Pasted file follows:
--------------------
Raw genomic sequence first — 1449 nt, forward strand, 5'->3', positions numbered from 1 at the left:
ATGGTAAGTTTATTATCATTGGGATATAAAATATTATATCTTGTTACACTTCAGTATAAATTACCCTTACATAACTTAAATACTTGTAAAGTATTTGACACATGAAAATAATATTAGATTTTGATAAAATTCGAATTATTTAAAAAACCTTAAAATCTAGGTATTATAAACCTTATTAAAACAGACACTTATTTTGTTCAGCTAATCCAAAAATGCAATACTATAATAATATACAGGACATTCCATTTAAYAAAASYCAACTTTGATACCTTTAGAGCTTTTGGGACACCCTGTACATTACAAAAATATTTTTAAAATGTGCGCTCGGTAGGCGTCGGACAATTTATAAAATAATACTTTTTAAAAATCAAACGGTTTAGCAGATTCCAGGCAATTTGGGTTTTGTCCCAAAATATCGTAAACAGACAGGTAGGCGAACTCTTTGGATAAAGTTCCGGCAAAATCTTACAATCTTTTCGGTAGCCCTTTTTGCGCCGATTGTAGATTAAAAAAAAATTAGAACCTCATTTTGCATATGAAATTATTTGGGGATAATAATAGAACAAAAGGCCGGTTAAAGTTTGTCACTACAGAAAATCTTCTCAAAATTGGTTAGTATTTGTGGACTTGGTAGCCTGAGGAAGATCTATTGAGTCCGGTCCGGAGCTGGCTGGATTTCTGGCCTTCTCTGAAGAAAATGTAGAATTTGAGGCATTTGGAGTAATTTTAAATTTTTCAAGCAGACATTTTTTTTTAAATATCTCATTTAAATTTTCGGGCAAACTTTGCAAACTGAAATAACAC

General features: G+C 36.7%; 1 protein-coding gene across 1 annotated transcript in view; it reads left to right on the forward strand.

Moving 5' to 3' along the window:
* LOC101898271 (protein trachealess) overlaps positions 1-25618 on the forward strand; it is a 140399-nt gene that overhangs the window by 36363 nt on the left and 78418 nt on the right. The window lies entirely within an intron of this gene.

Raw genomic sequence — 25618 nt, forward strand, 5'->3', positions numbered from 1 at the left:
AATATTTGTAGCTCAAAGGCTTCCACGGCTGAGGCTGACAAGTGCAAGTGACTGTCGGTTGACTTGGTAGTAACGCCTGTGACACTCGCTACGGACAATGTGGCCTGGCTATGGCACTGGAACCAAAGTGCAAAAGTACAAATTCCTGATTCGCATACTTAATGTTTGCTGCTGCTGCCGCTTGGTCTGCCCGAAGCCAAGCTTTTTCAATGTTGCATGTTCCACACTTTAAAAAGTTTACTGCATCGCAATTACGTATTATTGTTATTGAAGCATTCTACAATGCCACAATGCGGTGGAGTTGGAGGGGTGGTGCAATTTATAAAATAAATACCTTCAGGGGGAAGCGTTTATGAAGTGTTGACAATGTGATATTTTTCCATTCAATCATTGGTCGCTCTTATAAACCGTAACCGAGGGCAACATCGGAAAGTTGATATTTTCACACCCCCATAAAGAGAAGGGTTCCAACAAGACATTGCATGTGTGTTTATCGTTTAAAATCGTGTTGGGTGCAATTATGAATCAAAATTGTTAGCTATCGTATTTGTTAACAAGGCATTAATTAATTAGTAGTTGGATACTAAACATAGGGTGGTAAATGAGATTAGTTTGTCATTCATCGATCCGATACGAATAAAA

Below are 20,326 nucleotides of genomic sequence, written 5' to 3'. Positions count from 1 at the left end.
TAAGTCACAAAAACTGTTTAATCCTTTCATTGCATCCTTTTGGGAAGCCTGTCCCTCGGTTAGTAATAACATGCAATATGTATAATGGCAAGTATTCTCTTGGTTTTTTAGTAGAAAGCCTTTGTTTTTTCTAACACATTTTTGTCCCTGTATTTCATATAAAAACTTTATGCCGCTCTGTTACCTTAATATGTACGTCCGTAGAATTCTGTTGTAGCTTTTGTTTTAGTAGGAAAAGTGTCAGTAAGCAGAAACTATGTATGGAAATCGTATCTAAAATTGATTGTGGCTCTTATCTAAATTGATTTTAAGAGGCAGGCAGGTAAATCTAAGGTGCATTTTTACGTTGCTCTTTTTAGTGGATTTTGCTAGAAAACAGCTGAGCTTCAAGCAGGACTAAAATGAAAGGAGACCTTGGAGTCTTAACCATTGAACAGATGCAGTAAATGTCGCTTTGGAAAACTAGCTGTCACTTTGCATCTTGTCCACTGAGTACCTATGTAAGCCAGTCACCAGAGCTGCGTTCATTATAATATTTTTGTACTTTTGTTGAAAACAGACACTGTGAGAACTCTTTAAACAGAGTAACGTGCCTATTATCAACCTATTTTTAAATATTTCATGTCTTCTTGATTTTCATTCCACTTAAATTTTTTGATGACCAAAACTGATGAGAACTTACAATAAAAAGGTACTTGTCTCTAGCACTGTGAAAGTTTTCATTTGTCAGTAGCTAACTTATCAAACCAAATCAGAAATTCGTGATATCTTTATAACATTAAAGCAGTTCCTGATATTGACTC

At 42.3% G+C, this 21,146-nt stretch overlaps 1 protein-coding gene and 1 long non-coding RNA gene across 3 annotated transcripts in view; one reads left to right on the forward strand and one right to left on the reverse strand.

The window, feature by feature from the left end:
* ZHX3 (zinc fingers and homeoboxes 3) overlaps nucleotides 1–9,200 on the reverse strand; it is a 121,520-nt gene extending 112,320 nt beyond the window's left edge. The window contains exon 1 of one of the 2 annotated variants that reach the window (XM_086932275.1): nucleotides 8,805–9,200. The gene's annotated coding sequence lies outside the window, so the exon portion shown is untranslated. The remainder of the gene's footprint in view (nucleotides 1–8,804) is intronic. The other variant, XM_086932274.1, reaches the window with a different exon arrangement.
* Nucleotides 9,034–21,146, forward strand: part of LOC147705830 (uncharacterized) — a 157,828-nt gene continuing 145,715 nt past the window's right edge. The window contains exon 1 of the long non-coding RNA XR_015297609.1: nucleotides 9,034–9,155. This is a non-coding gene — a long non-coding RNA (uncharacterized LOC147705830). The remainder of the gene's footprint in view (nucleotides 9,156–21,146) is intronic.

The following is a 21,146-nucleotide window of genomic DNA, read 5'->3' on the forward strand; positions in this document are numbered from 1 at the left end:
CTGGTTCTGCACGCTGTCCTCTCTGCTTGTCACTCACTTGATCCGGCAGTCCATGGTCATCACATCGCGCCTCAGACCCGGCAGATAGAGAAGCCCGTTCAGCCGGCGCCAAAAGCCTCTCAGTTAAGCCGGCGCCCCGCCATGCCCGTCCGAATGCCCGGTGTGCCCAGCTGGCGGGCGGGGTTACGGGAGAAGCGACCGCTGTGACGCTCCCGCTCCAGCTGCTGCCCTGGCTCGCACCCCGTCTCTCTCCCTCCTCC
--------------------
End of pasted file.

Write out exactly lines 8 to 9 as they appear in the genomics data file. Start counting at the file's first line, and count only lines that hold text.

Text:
Below are 20,326 nucleotides of genomic sequence, written 5' to 3'. Positions count from 1 at the left end.
TAAGTCACAAAAACTGTTTAATCCTTTCATTGCATCCTTTTGGGAAGCCTGTCCCTCGGTTAGTAATAACATGCAATATGTATAATGGCAAGTATTCTCTTGGTTTTTTAGTAGAAAGCCTTTGTTTTTTCTAACACATTTTTGTCCCTGTATTTCATATAAAAACTTTATGCCGCTCTGTTACCTTAATATGTACGTCCGTAGAATTCTGTTGTAGCTTTTGTTTTAGTAGGAAAAGTGTCAGTAAGCAGAAACTATGTATGGAAATCGTATCTAAAATTGATTGTGGCTCTTATCTAAATTGATTTTAAGAGGCAGGCAGGTAAATCTAAGGTGCATTTTTACGTTGCTCTTTTTAGTGGATTTTGCTAGAAAACAGCTGAGCTTCAAGCAGGACTAAAATGAAAGGAGACCTTGGAGTCTTAACCATTGAACAGATGCAGTAAATGTCGCTTTGGAAAACTAGCTGTCACTTTGCATCTTGTCCACTGAGTACCTATGTAAGCCAGTCACCAGAGCTGCGTTCATTATAATATTTTTGTACTTTTGTTGAAAACAGACACTGTGAGAACTCTTTAAACAGAGTAACGTGCCTATTATCAACCTATTTTTAAATATTTCATGTCTTCTTGATTTTCATTCCACTTAAATTTTTTGATGACCAAAACTGATGAGAACTTACAATAAAAAGGTACTTGTCTCTAGCACTGTGAAAGTTTTCATTTGTCAGTAGCTAACTTATCAAACCAAATCAGAAATTCGTGATATCTTTATAACATTAAAGCAGTTCCTGATATTGACTC